Montrose released their self-titled debut album in November 1973, overcoming a slow sales start to become one of the more influential and beloved albums in hard-rock history.
The band was named after guitarist Ronnie Montrose, who had previously played on albums by Van Morrison and the Edgar Winter Group. It also marked the recorded debut of singer Sammy Hagar, who would go on to worldwide fame as a solo act and singer for Van Halen.
Montrose is a near-flawless eight-song collection of memorable riffs, impressively assured songwriting and strong vocal performances, featuring highlights such as “Rock the Nation,” “Space Station #5” and “Bad Motor Scooter.” The album clearly had an impact on Hagar’s future Van Halen bandmates, who covered its closing track “Make It Last” during their early club days, then hired the same producer (Ted Templeman) and engineer (Donn Landee) to work on their own debut album.
After all these years, Hagar still looks back very fondly on Montrose, which also featured bassist Bill Church and drummer Danny Carmassi. “Yes, I do feel a lot of stuff for that album,” he told Ultimate Classic Rock. “And when I hear something like ‘Rock Candy’ or ‘Make It Last,’ you know, God, I just sound like this young kid. I just can’t believe that I’m as old as I am when I hear it, because I don’t feel any different.”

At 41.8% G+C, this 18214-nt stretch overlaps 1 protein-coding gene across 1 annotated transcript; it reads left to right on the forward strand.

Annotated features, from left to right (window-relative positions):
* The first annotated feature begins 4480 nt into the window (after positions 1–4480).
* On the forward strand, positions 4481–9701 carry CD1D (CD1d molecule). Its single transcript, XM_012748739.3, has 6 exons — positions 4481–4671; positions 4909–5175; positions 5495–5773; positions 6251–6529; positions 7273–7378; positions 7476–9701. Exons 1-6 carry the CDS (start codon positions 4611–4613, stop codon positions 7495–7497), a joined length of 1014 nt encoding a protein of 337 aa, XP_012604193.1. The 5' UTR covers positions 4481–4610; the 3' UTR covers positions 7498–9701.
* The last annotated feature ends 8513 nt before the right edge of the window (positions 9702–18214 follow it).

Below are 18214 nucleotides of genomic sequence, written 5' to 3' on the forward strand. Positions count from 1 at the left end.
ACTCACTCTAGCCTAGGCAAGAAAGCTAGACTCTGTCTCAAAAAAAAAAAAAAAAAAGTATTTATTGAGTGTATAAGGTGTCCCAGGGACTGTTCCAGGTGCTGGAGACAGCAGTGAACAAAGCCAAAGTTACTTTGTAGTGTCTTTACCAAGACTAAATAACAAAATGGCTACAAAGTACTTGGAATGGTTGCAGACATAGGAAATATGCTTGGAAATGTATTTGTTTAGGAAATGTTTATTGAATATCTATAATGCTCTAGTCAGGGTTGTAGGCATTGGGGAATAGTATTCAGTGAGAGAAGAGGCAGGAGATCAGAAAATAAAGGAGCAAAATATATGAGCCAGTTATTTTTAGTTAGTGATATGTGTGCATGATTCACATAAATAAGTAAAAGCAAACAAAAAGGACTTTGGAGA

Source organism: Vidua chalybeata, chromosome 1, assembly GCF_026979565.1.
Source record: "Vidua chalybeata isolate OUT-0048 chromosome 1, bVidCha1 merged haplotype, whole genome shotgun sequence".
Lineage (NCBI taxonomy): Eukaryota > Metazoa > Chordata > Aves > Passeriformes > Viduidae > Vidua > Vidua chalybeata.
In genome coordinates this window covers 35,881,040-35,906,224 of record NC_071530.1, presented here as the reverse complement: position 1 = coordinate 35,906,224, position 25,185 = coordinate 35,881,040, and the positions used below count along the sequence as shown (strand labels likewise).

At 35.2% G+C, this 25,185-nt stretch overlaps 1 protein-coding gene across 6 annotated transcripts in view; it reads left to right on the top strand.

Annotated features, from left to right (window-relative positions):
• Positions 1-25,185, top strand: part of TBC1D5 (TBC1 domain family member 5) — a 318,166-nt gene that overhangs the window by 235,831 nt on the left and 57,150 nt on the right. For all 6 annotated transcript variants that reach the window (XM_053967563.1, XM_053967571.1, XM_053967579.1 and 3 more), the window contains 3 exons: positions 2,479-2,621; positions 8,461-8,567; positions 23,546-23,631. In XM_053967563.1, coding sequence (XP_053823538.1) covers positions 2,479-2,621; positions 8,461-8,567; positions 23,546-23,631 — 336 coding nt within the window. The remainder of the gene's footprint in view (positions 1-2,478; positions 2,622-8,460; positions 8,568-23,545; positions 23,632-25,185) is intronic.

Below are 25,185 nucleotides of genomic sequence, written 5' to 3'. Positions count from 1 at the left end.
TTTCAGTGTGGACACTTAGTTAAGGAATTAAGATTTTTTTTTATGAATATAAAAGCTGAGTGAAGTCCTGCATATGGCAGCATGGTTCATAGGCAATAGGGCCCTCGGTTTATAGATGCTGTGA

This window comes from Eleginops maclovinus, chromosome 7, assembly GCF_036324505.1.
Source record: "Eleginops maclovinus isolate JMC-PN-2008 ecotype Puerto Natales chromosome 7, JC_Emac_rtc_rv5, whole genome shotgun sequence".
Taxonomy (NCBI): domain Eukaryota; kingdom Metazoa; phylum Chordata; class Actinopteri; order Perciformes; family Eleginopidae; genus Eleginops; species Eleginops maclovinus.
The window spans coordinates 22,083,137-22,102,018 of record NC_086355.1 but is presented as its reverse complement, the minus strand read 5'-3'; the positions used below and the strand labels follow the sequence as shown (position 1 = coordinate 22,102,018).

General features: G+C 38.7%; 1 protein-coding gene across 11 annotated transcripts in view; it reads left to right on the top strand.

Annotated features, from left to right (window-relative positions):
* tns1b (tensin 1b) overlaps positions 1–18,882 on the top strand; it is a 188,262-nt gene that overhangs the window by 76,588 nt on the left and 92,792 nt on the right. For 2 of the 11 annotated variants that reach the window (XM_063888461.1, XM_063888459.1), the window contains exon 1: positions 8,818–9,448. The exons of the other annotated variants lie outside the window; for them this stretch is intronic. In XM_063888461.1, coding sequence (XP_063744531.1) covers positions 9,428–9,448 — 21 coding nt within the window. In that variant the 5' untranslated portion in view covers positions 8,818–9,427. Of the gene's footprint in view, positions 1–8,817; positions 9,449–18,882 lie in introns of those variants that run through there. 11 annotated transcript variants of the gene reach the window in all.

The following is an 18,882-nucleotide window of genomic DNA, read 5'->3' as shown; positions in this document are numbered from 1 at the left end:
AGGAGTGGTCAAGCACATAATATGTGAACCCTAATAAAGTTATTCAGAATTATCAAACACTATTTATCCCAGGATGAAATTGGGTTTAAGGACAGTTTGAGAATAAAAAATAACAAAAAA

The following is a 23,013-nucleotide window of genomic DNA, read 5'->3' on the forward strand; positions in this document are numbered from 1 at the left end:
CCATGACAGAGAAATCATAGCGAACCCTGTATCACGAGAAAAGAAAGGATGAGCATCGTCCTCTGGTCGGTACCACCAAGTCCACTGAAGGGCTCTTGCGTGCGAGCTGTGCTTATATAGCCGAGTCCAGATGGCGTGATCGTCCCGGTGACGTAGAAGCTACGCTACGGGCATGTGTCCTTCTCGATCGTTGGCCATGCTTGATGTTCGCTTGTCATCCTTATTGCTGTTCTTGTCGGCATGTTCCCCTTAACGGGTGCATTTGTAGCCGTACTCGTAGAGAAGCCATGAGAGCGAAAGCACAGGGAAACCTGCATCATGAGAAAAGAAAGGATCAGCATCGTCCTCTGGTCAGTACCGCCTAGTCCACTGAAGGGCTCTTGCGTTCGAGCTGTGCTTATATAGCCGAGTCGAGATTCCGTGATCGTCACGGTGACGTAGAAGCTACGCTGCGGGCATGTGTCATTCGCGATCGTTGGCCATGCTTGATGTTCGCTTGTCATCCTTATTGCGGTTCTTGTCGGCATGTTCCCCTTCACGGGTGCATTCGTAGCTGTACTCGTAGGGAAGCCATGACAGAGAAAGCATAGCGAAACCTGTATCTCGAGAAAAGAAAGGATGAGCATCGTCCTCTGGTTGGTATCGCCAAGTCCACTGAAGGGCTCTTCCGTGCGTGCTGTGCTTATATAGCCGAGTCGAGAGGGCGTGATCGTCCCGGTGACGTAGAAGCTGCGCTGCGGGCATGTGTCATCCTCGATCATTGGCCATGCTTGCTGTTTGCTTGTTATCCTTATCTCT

Hagar and Montrose parted ways acrimoniously in 1975. Church was a member of Hagar’s solo band from 1976 until the singer joined Van Halen in 1985. Montrose continued experimenting with rock, fusion and other genres on Montrose, Gamma and solo records. All four original members of Montrose reunited for the song “Leaving the Warmth of the Womb” on Hagar’s 1997 post-Van Halen solo album Marching to Mars.
Montrose died in March of 2012, and the following month Hagar, Carmassi and Church were joined by an all-star lineup including Joe Satriani, Neal Schon and others at a special tribute concert for the guitarist that was released on home video.
Hagar was also joined by his surviving former bandmates for mini-Montrose sets during his Four Decades of Rock tour. As he proudly notes, “I don’t quite sound the same, but I can still hit the notes, you know?”